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Blooms' Taxonomy

Blooms' Taxonomy

Taxonomie de Bloom Un article de Wikipédia, l'encyclopédie libre. La roue de la taxonomie de Bloom. La taxonomie de Bloom est un modèle pédagogique proposant une classification des niveaux d'acquisition des connaissances[1]. Description[modifier | modifier le code] La taxonomie organise l'information de façon hiérarchique, de la simple restitution de faits jusqu'à la manipulation complexe des concepts, qui est souvent mise en œuvre par les facultés cognitives dites supérieures[4]. Composition[modifier | modifier le code] La taxonomie des objectifs éducationnels selon Bloom. Elle peut être résumée en six niveaux, chaque niveau supérieur englobant les niveaux précédents. Note: Dans la liste suivante, traduite de l'anglais, certains verbes peuvent se recouper par le sens, le lecteur est invité à consulter des ouvrages de références pour s'assurer du sens exact des verbes. Révision[modifier | modifier le code] Ainsi en 2001 une taxonomie révisée de Bloom a été proposée par plusieurs auteurs dont Lorin W.

The 27 Characteristics of A 21st Century Teacher "21st Century Educator" is probably the most popular buzzword in today's education. There is a growing and heated debate whether or not to label educators as 21st century and each camp has its own concept and arguments, however, for me personally I see teaching in 21st century as having undergone a paradigmatic shift. This is basically due to the emerging of the " social web" and the huge embrace of technology and particularly the mobile gadgetry in our classrooms. It would be unfair to ignore these huge transformations and their impact on education. Having said that, we are sharing with you today this great infographic from Mia featuring the 27 ways to be 21st century teacher. courtesy of :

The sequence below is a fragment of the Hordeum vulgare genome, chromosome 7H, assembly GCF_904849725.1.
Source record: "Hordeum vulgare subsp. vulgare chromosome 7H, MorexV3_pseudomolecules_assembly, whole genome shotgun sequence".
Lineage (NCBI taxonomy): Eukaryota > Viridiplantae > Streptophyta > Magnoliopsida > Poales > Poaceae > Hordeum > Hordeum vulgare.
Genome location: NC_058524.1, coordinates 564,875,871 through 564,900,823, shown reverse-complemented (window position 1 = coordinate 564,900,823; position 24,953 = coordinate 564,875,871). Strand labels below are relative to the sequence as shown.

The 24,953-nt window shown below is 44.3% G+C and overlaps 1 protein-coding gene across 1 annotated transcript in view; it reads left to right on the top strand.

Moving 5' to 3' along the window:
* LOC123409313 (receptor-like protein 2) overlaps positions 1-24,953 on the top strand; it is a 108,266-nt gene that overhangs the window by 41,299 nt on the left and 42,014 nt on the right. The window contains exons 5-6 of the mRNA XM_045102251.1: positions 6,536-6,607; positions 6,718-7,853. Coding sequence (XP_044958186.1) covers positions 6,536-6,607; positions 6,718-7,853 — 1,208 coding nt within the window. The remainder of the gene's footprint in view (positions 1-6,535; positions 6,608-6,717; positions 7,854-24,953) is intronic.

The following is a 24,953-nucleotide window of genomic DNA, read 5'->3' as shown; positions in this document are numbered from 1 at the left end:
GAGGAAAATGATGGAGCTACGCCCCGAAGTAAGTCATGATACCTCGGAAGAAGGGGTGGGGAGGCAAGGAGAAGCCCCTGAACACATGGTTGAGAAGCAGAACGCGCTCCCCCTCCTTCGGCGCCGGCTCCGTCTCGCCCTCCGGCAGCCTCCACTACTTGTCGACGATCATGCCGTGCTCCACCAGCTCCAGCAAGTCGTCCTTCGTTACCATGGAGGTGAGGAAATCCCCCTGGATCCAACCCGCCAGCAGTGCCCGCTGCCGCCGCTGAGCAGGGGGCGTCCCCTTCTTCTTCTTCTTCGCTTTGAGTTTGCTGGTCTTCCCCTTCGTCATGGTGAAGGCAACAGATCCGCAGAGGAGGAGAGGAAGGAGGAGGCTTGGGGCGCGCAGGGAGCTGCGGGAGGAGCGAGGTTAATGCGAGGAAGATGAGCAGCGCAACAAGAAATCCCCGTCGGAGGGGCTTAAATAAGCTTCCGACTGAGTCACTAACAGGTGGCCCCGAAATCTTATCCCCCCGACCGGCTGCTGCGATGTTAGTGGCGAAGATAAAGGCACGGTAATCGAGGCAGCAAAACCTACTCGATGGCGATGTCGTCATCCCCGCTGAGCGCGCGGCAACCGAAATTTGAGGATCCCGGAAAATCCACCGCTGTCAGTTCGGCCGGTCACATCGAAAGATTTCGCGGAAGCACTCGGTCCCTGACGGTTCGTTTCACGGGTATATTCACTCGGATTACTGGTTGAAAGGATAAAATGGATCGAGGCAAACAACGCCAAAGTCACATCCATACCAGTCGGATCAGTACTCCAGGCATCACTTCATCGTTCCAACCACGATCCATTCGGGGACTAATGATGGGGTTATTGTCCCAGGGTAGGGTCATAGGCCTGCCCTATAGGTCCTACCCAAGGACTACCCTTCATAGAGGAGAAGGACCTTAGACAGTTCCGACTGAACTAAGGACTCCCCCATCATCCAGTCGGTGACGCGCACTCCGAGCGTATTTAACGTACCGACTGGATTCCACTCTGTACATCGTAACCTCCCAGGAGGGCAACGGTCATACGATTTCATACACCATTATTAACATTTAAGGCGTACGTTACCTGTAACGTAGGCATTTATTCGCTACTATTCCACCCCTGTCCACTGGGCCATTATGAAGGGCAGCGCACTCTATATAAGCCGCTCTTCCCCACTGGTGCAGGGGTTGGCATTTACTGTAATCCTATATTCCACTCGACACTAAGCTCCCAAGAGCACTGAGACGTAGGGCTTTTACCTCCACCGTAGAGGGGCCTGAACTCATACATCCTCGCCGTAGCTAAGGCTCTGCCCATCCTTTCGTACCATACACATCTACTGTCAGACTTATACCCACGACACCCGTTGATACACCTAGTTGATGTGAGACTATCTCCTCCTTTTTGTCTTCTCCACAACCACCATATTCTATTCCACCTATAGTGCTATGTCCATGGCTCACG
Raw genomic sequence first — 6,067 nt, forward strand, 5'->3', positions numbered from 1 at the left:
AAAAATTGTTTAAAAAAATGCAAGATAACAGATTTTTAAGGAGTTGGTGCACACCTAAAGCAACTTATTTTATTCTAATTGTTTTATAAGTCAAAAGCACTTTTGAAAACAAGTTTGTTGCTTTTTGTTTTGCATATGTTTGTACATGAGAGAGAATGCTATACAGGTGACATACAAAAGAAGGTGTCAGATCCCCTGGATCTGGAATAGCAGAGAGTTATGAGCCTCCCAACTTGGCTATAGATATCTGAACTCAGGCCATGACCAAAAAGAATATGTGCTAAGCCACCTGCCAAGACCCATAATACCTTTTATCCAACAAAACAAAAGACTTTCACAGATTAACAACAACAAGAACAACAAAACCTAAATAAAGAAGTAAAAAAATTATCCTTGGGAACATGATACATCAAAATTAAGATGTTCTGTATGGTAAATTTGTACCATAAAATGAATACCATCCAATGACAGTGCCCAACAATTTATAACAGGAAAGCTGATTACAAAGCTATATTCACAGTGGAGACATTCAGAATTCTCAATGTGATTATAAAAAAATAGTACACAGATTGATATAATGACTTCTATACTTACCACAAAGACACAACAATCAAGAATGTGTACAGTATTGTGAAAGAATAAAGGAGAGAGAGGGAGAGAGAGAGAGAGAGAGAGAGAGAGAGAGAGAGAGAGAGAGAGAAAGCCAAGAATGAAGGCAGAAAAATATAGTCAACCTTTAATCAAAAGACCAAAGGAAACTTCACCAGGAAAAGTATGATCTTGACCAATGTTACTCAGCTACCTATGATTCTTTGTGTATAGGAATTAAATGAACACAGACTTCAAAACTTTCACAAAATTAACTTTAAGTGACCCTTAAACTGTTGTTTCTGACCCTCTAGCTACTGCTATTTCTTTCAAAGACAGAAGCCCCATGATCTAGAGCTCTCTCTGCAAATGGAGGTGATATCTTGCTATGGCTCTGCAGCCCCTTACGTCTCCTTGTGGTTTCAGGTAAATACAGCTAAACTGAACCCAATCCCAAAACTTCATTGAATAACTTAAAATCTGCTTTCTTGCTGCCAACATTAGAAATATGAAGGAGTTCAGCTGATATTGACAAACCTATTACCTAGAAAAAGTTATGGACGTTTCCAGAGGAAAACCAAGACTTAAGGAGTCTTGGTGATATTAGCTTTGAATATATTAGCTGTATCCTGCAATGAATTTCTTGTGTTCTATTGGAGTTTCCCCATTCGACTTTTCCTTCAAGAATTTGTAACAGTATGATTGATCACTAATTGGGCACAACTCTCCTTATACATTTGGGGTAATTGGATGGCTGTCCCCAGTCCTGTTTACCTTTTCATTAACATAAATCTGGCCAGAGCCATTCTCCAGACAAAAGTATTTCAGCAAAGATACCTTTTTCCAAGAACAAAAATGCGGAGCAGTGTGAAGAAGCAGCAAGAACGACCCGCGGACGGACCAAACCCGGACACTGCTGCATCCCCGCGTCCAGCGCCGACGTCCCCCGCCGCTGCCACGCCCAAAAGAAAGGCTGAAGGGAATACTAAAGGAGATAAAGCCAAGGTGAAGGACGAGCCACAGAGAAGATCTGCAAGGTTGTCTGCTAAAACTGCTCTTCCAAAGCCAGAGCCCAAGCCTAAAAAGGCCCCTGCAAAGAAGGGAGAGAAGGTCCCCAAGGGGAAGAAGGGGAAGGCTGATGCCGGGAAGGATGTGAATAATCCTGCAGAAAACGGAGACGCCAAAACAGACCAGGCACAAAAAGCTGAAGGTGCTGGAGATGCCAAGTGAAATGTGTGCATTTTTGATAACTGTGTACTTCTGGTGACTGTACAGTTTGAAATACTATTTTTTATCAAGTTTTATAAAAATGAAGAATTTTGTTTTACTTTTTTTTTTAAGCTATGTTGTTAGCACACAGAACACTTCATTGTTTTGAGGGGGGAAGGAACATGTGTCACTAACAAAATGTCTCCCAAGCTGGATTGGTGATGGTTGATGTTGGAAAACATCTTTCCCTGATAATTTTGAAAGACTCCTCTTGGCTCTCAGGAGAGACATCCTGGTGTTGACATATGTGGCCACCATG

New Bloom's Taxonomy Poster for Teachers August 29, 2014 Bloom's taxonomy is one of the most popular learning taxonomies ever. Since its release in the last half of the 20th century, it has been widely adopted within the education sector and was used extensively to design and create learning materials and curriculum content. Bloom's taxonomy maps out learning skills along a thinking continuum that starts with lower order thinking skills in one end (e.g. remembering and understanding) and moves up in difficulty to the other end that embraces higher order thinking skills (e.g. evaluating and creating). However, Bloom's taxonomy has been repeatedly modified to suit the requirements of the era in which it is used . You can access the original downloadable visual from this link.

Have Fun Teaching Teacher Discussion Forums :: View topic - ESL for 3 yr olds in an english speaking preschool program Hello! I am a prek teacher in a childcare center. Our center just enrolled two new students in our 3's preschool classroom who are non-english speaking. A little background: The russian speaking boy seems to be transitioning well. The chinese speaking girl is having a much harder time. Both children are 3.

12 Rules Of Great Teaching - 12 Rules Of Great Teaching by Terry Heick Recently, I’ve been thinking of the universal truths in teaching. Students should be first. So I thought I’d gather twelve of them to start with. 1. This is how great things are built. 2. Learning models, for example, are the new teaching strategy. Traditionally, teachers focus on “strategies” to “teach.” But the modern approach should have as much to do with what students access, when, how, and why as it does with “what students do in the lesson.” 3. Your students, first and foremost. 4. If you can’t make them curious, teach something else. Taskmasters seek compliance. 5. Teaching is a craft. Not only does this keep things fresh for students, but it keeps you sharp and relevant as an educator as this big world keeps on turning. 6. Know that it’s okay to think technology-first. 7. Technology. 8. When explaining, less is more. 9. Know the difference between confusing and complex. Between standards and curriculum. 10. 11. Be unpredictable. 12. Bonus

Alternatives To Homework: A Chart For Teachers Alternatives To Homework: A Chart For Teachers Part of rethinking learning means rethinking the bits and pieces of the learning process–teaching strategies, writing pieces, etc. Which is what makes the following chart from Kathleen Cushman’s Fires in the Mind compelling. Rather than simply a list of alternatives to homework, it instead contextualizes the need for work at home (or, “homework”). It does this by taking typical classroom situations–the introduction of new material, demonstrating a procedure, etc.), and offering alternatives to traditional homework assignments. In fact, most of them are alternatives to homework altogether, including group brainstorming, modeling/think-alouds, or even the iconic pop-quiz. Alternatives To Homework: A Chart For Teachers